Yes, of course the new buildings and massing do impact the visibility of the open sky, and shadows, but based on recent summers, I think a bit of shade is a good thing to have in this climate.

Anonymous said...

I hate how moribund Bethesda is. There are so many buildings going up I haven't seen the sky in years.

Anonymous said...

10:32am Ballston was full of high-rises, but was wasn't a destination.

It has some nice options now with Ballston Quarter, but that's new.

Anonymous said...

"There are indeed quite a few postage stamp public spaces and green boxes in the works, but none will be confused with actual green, grassy, tree-filled park"

The new Bethesda Market park is a postage stamp green box? Yeah, its not Central Park or Rock Creek park, but come on.

Anonymous said...

Will they be serving overpriced soup?

Anonymous said...

Apparently Robert has not seen the revised plans, with much larger parks and smaller building footprint on Lot 25. No buildings at all on Lot 10.

Robert Dyer said...

2:08/5:49: Take out the existing parks they deceptively show as part of it, and yes, a postage stamp. Remember when the County Council and Planning Board showed the whole parking lot behind that block as a green park? Ain't gonna happen, just as I predicted.

Anonymous said...

The concept of using both parking lots entirely as parks, with expensive underground parking, was never going to happen. Just because a planner takes out a Sharpie and declares an idea doesn’t make it happen.

These two parks taken together are larger than the existing Elm Street Park, so in effect, the parkland is roughly doubled. This doesn’t’ even take in to account the numerous improvements around the market, including outdoor seating and dining, areas for temporary canopies, and a paved woonerf between the market and the large amount of retail in the base of the new mixed use tower. This plan also includes the full restoration of the historic building, and a modest expansion in the back to expand its functionality.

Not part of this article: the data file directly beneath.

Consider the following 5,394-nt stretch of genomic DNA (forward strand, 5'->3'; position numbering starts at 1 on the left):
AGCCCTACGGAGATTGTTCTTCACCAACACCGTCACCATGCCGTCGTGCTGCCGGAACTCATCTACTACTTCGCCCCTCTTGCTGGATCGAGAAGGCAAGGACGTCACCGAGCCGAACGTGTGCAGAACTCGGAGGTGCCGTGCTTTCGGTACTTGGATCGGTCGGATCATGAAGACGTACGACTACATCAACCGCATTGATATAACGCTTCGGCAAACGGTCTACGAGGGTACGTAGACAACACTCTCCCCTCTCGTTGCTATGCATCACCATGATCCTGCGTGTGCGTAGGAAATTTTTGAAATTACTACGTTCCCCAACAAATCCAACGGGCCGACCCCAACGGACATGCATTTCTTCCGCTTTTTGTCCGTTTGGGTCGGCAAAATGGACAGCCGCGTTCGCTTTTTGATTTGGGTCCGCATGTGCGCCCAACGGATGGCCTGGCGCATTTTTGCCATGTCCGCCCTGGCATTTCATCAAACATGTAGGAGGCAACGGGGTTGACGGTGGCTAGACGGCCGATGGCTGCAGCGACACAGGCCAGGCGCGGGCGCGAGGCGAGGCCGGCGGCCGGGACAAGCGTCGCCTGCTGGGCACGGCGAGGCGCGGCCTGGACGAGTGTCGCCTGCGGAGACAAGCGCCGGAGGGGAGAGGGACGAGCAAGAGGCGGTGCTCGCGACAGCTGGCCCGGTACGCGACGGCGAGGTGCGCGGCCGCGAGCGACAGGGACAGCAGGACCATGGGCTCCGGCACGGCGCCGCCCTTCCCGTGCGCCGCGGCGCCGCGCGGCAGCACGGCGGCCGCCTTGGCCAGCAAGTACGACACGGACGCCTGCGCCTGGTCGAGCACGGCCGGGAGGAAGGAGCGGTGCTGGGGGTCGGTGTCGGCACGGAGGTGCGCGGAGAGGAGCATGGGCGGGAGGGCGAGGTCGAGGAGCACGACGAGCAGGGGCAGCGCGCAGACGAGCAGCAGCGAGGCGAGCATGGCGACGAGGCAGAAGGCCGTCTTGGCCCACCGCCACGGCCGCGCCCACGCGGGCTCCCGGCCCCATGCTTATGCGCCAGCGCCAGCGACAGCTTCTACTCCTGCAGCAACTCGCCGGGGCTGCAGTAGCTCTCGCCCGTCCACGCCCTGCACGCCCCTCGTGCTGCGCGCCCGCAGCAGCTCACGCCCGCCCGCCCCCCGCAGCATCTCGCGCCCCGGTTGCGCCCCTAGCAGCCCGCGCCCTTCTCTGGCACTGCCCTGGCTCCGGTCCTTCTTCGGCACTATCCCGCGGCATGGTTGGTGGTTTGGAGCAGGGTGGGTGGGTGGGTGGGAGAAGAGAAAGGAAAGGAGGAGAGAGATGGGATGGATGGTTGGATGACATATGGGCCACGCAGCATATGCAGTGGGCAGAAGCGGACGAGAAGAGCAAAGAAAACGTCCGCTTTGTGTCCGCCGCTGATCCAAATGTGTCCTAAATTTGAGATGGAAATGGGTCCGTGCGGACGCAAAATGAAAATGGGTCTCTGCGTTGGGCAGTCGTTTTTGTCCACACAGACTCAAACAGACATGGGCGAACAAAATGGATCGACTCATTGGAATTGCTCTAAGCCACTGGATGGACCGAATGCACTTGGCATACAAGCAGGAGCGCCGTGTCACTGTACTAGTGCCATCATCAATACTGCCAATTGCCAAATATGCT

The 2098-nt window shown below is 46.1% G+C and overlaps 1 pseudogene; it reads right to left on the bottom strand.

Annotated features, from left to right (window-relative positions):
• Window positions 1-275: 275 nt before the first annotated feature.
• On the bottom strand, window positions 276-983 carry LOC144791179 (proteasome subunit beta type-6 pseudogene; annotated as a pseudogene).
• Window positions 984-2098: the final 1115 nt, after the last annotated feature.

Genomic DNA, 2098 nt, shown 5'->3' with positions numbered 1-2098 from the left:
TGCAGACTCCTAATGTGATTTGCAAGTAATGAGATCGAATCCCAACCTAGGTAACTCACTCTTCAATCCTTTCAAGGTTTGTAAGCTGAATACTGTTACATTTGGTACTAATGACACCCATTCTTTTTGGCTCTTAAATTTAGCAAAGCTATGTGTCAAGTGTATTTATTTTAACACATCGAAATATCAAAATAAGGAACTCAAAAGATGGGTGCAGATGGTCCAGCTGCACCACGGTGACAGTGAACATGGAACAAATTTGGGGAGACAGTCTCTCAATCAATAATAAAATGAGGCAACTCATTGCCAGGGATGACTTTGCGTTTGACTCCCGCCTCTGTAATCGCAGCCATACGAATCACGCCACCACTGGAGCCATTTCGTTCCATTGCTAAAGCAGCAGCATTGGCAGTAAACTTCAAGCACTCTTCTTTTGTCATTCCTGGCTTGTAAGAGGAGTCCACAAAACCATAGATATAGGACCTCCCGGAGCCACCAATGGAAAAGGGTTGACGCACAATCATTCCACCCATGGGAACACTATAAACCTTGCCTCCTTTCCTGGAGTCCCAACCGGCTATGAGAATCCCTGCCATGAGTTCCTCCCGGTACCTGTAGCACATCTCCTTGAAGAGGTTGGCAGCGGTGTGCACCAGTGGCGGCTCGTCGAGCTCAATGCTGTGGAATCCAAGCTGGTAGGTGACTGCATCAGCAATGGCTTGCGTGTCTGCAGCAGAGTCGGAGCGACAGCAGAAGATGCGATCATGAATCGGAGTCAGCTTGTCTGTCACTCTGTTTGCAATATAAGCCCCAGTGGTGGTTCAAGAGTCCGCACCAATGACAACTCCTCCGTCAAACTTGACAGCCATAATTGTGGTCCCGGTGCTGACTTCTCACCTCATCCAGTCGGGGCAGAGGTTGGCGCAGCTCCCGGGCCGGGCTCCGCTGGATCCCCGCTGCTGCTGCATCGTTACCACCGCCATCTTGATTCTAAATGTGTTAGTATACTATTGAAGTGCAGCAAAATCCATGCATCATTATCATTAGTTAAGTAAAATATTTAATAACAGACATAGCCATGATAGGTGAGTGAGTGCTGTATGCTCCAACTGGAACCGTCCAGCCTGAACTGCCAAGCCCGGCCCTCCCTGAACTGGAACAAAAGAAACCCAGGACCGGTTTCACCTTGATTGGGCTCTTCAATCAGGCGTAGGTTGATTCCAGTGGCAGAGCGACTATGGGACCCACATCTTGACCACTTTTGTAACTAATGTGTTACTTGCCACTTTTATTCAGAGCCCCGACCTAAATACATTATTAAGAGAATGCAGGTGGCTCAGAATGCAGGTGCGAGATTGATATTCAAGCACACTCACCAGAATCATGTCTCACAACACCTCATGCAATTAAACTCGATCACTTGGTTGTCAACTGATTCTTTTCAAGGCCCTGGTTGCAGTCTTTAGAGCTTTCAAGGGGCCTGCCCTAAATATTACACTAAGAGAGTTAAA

You simply can’t admit that this is a great project, and somehow must always look for the dark side of any issue. This project could create a world class food hall in Bethesda, ideally located at the intersection of heavy rail, light rail, possible bus rapid transit and the most heavily used hiker-biker trail in the United States. This could be a real landmark in town, and potentially a massively popular destination. It could be as dramatic to the city as the changes that occurred with the implementation the Bethesda Row project, one of the most admired urban planning projects in the country. This project could extend the walkable streetscape vitality of Bethesda Row from Arlington Road to 46th Street.

As an aside, did anyone else hear the huge cheer from the crowd at the World of Beer around midnight when the Nats won the game last night? I guess we do have a nightlife in downtown Bethesda, at least for a big game. I plan to visit Matchbox for the next series of games.

Suze said...

@6:41 - Thanks for sharing more details about the current state of the plan for that development. I think its a great project, and the park space can hopefully act as a bit of a civic green for Bethesda, with more planned events to take advantage of the green space.

I couldn't stay awake for the end of the game, but man what an ending!

Robert Dyer said...

6:41: LOL - one cheer in a playoff game doesn't negate the near-total death of Bethesda nightlife.

It was much more than a "Sharpie" - both the County Council and Planning Board are on record declaring they were delivering those parks on the border with Chevy Chase, and took victory laps on that.

Some were fooled. I was not. And once again, I was vindicated.

The parkland is most-definitely not being "doubled." I realize the developer is banking on people being fooled once again by visual tricks on deceptive maps. You sound like you have a financial interest in the project.

The green space is not contiguous to the Purple Line station, or any other heavy foot traffic, and is far less than was promised by elected officials. There's no positive way to spin this.

Anonymous said...

You sir are not looking at the plans correctly. 100% of lot 10 is now proposed to be green space. And about 80% of Lot 25 is now proposed to be green space with a huge open lawn. Together they total way more than the existing Elm Street Park, so yes, one could say the park is more than doubling. This doesn’t even include the plaza around the FWM and the large woonerf. These are both considered privately owned public spaces, so they add to area of the two new large parks, but as paved areas.

I guess you are not very good at reading plans.i even posted a link so you can see a detailed graphic showing all of these areas.